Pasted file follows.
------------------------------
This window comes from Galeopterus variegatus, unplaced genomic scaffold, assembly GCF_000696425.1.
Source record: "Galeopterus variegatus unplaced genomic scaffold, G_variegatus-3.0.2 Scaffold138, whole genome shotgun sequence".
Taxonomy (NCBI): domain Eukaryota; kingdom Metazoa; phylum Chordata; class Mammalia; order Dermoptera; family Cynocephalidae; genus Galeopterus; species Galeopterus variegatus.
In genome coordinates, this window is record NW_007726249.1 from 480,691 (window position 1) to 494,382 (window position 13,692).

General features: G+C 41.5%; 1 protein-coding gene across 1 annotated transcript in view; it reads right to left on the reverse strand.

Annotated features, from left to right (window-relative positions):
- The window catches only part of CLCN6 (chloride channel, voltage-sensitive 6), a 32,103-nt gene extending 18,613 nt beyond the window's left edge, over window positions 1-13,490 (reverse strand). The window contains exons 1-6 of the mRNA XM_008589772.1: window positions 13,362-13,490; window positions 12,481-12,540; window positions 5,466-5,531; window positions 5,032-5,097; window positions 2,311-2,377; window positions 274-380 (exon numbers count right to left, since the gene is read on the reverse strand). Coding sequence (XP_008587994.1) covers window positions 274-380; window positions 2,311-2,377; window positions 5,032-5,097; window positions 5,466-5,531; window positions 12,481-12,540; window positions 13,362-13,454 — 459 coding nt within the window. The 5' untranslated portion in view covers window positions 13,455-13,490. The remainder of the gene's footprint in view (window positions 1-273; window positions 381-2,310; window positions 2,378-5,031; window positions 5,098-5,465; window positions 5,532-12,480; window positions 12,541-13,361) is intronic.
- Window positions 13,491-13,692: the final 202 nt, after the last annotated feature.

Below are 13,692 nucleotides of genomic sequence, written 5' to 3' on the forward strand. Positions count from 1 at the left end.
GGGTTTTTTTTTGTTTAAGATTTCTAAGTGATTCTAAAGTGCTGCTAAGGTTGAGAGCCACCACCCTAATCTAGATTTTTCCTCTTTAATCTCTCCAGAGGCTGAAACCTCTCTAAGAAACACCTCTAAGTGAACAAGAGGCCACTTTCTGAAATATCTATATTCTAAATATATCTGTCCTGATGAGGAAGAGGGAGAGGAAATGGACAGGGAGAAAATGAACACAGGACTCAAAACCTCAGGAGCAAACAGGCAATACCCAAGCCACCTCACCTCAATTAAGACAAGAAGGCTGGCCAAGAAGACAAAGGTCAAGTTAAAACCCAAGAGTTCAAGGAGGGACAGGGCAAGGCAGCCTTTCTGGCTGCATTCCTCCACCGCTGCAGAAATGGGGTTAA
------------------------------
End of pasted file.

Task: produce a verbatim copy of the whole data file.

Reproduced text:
This window comes from Galeopterus variegatus, unplaced genomic scaffold, assembly GCF_000696425.1.
Source record: "Galeopterus variegatus unplaced genomic scaffold, G_variegatus-3.0.2 Scaffold138, whole genome shotgun sequence".
Taxonomy (NCBI): domain Eukaryota; kingdom Metazoa; phylum Chordata; class Mammalia; order Dermoptera; family Cynocephalidae; genus Galeopterus; species Galeopterus variegatus.
In genome coordinates, this window is record NW_007726249.1 from 480,691 (window position 1) to 494,382 (window position 13,692).

General features: G+C 41.5%; 1 protein-coding gene across 1 annotated transcript in view; it reads right to left on the reverse strand.

Annotated features, from left to right (window-relative positions):
- The window catches only part of CLCN6 (chloride channel, voltage-sensitive 6), a 32,103-nt gene extending 18,613 nt beyond the window's left edge, over window positions 1-13,490 (reverse strand). The window contains exons 1-6 of the mRNA XM_008589772.1: window positions 13,362-13,490; window positions 12,481-12,540; window positions 5,466-5,531; window positions 5,032-5,097; window positions 2,311-2,377; window positions 274-380 (exon numbers count right to left, since the gene is read on the reverse strand). Coding sequence (XP_008587994.1) covers window positions 274-380; window positions 2,311-2,377; window positions 5,032-5,097; window positions 5,466-5,531; window positions 12,481-12,540; window positions 13,362-13,454 — 459 coding nt within the window. The 5' untranslated portion in view covers window positions 13,455-13,490. The remainder of the gene's footprint in view (window positions 1-273; window positions 381-2,310; window positions 2,378-5,031; window positions 5,098-5,465; window positions 5,532-12,480; window positions 12,541-13,361) is intronic.
- Window positions 13,491-13,692: the final 202 nt, after the last annotated feature.

Below are 13,692 nucleotides of genomic sequence, written 5' to 3' on the forward strand. Positions count from 1 at the left end.
GGGTTTTTTTTTGTTTAAGATTTCTAAGTGATTCTAAAGTGCTGCTAAGGTTGAGAGCCACCACCCTAATCTAGATTTTTCCTCTTTAATCTCTCCAGAGGCTGAAACCTCTCTAAGAAACACCTCTAAGTGAACAAGAGGCCACTTTCTGAAATATCTATATTCTAAATATATCTGTCCTGATGAGGAAGAGGGAGAGGAAATGGACAGGGAGAAAATGAACACAGGACTCAAAACCTCAGGAGCAAACAGGCAATACCCAAGCCACCTCACCTCAATTAAGACAAGAAGGCTGGCCAAGAAGACAAAGGTCAAGTTAAAACCCAAGAGTTCAAGGAGGGACAGGGCAAGGCAGCCTTTCTGGCTGCATTCCTCCACCGCTGCAGAAATGGGGTTAA